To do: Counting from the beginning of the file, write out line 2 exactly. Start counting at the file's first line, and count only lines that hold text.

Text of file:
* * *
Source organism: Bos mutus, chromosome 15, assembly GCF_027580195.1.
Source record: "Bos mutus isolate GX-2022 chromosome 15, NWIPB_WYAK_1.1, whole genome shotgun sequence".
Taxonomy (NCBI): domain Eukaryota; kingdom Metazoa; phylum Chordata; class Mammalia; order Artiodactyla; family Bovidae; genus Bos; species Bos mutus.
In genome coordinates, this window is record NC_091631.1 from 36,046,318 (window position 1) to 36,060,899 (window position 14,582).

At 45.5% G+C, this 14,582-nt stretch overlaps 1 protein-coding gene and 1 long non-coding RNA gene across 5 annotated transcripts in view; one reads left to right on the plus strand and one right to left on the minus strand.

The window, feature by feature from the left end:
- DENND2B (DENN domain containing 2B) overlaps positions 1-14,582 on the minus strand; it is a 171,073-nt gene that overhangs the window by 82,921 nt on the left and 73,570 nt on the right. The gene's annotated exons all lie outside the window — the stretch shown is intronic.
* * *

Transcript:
Source record: "Bos mutus isolate GX-2022 chromosome 15, NWIPB_WYAK_1.1, whole genome shotgun sequence".